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Pododermatitis Dog Paw Inflammation Guide

vet holding dog paw in hand

Your dog’s paws serve many essential purposes, allowing them to walk and run, offering protection from rough surfaces, aiding in temperature control, etc. However, when your dog is outdoors, its paws are constantly exposed to different terrains and harsh elements. As a result, paw inflammation and injuries happen, so regular paw care is essential.


Pododermatitis is one of the biggest concerns for your pup’s feet, causing irritation, discomfort, and sometimes pain. It can be caused by various things, from infections to allergies to various medical disorders, so understanding this common skin problem is a must for every dog owner.

Dog Pododermatitis Definition

Pododermatitis is inflammation of the skin on a dog’s feet or paws. It can affect one or more paws and typically targets the paw pads, nails, nail folds, and the skin between the toes.


Pododermatitis may start as itchy and irritating but can become painful without treatment. The condition can also lead to weakness in the limbs and general fatigue. It is a common symptom of many diseases, including some serious ones. Therefore, even if it doesn’t look severe, Pododermatitis is something that should never be overlooked.

Dog Pododermatitis Causes

There are various causes of pododermatitis dog paws. Here are some of the most common:


  • Paw infection – A dog paw infection may display redness, a foul scent, lesions with discharge, and swelling. Dogs can pick up infections from the ground, but they can also develop them from excessive licking. If a dog keeps licking a wound, it can transfer bacteria residing in its mouth onto the open cut. While Pododermatitis itself is not contagious, if the inflammation is due to an infection, it may be transferable.
  • Parasites – Some parasites such as ticks, mange mites, and hookworms can cause pododermatitis.
  • Allergies – Environmental, contact, and food allergies can cause paw inflammation as the feet are one of the first areas to be affected. In these cases, there will be a high level of itchiness present.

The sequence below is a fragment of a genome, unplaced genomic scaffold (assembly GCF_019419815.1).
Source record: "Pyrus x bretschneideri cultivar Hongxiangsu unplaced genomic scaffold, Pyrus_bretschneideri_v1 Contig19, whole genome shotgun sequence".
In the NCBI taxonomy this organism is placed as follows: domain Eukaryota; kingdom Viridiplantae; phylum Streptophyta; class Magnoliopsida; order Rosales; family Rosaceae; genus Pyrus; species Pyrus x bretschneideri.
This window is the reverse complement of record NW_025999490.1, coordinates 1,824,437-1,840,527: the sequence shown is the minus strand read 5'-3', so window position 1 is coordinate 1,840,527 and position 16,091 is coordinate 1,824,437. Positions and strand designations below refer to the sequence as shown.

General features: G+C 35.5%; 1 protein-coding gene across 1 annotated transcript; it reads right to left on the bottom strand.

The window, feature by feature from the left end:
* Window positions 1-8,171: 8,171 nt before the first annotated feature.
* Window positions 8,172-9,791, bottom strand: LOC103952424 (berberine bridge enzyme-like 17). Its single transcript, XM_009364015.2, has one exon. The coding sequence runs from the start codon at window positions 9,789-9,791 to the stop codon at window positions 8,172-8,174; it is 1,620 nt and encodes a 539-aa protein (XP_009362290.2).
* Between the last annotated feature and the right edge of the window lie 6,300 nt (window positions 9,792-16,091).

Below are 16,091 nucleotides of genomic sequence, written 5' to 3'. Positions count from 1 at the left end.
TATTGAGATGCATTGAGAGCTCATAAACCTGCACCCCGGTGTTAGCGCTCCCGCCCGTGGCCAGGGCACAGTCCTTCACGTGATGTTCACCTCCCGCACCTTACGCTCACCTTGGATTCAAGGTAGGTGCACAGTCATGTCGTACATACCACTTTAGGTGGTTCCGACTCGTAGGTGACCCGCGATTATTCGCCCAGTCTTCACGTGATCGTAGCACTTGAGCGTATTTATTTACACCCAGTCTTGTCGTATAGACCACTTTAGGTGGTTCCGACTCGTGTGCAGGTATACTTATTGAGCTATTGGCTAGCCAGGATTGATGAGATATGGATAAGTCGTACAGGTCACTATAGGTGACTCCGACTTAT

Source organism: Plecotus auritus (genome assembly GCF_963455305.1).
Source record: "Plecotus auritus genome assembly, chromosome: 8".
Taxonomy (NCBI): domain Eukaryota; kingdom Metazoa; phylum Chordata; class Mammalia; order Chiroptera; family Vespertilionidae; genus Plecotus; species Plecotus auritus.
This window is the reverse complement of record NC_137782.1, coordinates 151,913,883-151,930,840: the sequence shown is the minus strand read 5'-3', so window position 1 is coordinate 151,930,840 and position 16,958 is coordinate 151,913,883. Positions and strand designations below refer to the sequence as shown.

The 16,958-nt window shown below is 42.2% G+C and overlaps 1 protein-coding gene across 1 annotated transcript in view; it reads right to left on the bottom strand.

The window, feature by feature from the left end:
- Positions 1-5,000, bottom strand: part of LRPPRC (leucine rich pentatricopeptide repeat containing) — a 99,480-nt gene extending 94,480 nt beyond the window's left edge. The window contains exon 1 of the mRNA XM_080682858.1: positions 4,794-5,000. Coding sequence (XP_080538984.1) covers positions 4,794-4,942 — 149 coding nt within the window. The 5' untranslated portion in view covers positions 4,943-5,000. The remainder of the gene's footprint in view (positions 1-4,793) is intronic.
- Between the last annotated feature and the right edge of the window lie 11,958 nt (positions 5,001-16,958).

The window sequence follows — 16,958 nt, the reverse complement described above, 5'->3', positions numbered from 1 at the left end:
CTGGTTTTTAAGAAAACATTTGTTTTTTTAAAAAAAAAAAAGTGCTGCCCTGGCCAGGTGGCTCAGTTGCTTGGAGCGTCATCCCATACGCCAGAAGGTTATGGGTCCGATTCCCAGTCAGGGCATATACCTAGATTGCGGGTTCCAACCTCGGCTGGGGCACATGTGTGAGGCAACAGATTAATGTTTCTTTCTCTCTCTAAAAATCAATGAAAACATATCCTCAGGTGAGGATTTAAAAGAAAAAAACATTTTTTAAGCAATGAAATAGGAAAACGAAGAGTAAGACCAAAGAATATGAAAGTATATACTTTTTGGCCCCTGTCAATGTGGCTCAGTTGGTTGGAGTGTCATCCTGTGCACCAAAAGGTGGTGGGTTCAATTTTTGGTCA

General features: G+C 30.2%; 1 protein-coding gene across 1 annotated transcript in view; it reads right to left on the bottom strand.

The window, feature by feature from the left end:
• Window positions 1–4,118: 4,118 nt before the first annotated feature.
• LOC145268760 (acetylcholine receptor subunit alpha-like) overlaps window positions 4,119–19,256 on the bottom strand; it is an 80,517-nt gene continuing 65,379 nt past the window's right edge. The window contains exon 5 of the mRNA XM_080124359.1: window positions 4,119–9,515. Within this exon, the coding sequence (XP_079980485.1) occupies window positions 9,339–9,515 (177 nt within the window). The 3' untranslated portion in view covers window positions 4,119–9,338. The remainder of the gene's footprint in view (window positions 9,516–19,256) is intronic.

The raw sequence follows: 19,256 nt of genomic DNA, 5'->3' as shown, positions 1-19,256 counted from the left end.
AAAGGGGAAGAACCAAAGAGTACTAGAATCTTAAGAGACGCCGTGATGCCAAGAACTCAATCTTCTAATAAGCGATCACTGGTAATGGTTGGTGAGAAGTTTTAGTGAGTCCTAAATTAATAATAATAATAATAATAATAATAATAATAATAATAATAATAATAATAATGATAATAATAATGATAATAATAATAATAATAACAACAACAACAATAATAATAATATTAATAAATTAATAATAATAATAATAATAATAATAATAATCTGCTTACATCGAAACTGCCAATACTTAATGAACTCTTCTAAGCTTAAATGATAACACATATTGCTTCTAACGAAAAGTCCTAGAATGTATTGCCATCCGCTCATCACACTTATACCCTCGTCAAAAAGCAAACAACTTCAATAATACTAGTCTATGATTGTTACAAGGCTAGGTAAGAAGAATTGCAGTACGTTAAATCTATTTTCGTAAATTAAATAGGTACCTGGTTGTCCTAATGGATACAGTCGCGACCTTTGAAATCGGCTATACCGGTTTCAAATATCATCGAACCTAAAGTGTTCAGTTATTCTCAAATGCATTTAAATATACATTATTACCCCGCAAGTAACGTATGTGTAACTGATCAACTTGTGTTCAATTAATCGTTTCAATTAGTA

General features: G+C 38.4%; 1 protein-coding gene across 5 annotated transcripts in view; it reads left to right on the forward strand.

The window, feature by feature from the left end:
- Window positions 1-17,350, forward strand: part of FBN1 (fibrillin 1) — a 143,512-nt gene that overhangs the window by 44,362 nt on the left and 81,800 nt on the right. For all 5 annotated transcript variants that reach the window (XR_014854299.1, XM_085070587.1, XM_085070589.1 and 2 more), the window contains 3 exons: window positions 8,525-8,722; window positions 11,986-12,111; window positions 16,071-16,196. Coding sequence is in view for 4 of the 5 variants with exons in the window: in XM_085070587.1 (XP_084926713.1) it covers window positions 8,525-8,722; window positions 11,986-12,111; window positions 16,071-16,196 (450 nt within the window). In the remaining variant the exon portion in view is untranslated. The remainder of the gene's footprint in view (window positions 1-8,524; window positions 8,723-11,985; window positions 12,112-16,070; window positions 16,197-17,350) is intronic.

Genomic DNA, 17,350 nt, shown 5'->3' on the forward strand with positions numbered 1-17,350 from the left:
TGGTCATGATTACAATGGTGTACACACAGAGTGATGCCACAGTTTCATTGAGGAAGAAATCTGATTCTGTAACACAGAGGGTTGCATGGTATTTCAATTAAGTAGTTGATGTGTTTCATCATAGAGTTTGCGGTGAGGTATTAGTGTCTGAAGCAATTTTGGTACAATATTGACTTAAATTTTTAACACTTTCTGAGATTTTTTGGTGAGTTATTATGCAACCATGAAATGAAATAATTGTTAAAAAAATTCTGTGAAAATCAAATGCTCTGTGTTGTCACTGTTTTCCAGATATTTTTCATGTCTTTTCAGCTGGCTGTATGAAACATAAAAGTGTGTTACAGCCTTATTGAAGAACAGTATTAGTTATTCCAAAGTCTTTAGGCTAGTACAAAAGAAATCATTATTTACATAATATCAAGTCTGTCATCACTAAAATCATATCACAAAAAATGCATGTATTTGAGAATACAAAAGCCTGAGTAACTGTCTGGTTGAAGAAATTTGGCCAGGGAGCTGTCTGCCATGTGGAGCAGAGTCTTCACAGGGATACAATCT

• Foreign objects – Pododermatitis can also be caused by sharp objects piercing your pup’s feet or insect stings or bites. 
  • Genetics – Some breeds are more susceptible to getting pododermatitis, such as Boxers, Bull Terriers, Dachshunds, German Shepherds, Golden Retrievers, and Labrador Retrievers.

Pododermatitis Associations

There are also some diseases and medical conditions that are associated with pododermatitis:


  • Immune-mediated disorders such as Lupus, Pemphigus, and Vasculitis compromise the body’s defenses against harmful elements and infections. Crusts, ulcerations, and sometimes blisters may be present in these cases.
  • Hormonal Disorders like Addison’s Disease, Cushing’s Disease, Hypoestrogenism, and Hypothyroidism weaken the immune system and increase the chance of infection.
  • Cancerous tumors grow over the dog’s feet, such as epitheliotropic lymphoma and nail bed squamous cell carcinoma.
  • Canine Distemper Virus lowers the immune system, resulting in secondary infections.

Diagnoses for the Cause

It’s essential to determine the exact origin of pododermatitis because while the condition itself may not be severe, the underlying cause could be. Vets will diagnose the cause based on the dog’s medical history and clinical symptoms. 


For example, they will carry out a thorough physical examination to see if the dog’s paws are red and swollen and if lesions and discharge are present. They may then take a skin sample from the affected area to look at under a microscope, a technique known as Cutaneous cytology.


Cutaneous cytology is one of the most common diagnosing methods used. It looks for the presence or absence of inflammatory cells, bacteria, yeast, and parasites. If a parasite is suspected, they may take skin scrapings or hair pluckings to determine the exact type.


A complete blood count can also be a usual way to diagnose the cause, particularly a virus, disorder, or hormonal imbalance. Urine testing, biopsies, food trials, and radiographic imaging can also help pinpoint the exact origin.